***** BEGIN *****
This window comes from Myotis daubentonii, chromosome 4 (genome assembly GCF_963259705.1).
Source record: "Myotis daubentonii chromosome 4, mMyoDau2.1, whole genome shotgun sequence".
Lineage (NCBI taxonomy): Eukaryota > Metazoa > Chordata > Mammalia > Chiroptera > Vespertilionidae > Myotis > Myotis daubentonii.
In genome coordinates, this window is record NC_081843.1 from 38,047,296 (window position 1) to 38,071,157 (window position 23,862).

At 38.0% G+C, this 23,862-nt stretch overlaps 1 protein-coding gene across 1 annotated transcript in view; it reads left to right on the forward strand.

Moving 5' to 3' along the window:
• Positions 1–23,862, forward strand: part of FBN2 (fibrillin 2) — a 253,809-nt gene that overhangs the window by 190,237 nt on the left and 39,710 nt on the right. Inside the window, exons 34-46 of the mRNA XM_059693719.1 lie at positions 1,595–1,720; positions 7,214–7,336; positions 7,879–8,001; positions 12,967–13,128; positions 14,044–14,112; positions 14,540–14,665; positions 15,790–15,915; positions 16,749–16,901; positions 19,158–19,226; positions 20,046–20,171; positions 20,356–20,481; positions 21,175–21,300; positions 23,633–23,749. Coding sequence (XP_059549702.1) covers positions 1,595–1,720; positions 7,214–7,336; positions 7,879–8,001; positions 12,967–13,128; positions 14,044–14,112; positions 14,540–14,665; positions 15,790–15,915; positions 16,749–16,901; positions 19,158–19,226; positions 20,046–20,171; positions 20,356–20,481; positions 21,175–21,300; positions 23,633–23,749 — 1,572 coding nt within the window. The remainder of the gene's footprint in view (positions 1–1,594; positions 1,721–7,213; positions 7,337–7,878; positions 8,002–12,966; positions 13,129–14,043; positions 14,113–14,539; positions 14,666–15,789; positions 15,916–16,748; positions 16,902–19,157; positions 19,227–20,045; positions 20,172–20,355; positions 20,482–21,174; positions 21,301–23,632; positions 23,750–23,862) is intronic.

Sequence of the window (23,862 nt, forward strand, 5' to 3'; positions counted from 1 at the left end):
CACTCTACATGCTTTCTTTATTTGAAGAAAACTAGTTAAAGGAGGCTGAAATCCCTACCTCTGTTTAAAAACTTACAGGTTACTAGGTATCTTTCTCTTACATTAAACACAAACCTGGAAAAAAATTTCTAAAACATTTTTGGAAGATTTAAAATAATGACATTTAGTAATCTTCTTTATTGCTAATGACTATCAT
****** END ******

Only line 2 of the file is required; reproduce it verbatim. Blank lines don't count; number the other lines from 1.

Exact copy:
Source record: "Myotis daubentonii chromosome 4, mMyoDau2.1, whole genome shotgun sequence".